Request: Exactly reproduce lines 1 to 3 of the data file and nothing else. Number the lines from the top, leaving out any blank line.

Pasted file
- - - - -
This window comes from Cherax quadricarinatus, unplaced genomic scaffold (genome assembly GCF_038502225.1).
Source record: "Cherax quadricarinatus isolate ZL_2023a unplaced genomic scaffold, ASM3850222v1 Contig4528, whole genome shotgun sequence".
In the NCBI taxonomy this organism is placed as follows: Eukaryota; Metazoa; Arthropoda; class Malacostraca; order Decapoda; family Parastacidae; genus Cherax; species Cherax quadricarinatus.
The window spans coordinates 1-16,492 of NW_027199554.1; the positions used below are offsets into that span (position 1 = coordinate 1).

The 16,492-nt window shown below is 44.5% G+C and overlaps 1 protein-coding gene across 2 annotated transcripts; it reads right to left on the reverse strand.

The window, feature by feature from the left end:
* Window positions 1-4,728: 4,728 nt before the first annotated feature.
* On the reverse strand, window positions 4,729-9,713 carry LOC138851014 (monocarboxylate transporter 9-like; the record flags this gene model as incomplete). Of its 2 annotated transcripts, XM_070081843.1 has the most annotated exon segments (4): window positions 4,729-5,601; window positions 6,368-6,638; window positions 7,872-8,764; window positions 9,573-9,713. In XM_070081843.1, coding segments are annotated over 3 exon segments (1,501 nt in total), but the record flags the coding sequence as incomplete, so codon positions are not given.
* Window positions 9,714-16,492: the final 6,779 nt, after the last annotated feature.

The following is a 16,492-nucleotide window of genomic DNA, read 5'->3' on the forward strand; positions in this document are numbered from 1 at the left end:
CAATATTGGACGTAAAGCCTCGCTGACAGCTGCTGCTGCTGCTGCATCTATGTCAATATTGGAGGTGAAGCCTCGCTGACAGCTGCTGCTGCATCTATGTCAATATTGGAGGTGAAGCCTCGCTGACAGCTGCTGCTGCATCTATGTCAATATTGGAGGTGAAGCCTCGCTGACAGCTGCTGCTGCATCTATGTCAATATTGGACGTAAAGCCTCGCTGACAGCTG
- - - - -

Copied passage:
This window comes from Cherax quadricarinatus, unplaced genomic scaffold (genome assembly GCF_038502225.1).
Source record: "Cherax quadricarinatus isolate ZL_2023a unplaced genomic scaffold, ASM3850222v1 Contig4528, whole genome shotgun sequence".
In the NCBI taxonomy this organism is placed as follows: Eukaryota; Metazoa; Arthropoda; class Malacostraca; order Decapoda; family Parastacidae; genus Cherax; species Cherax quadricarinatus.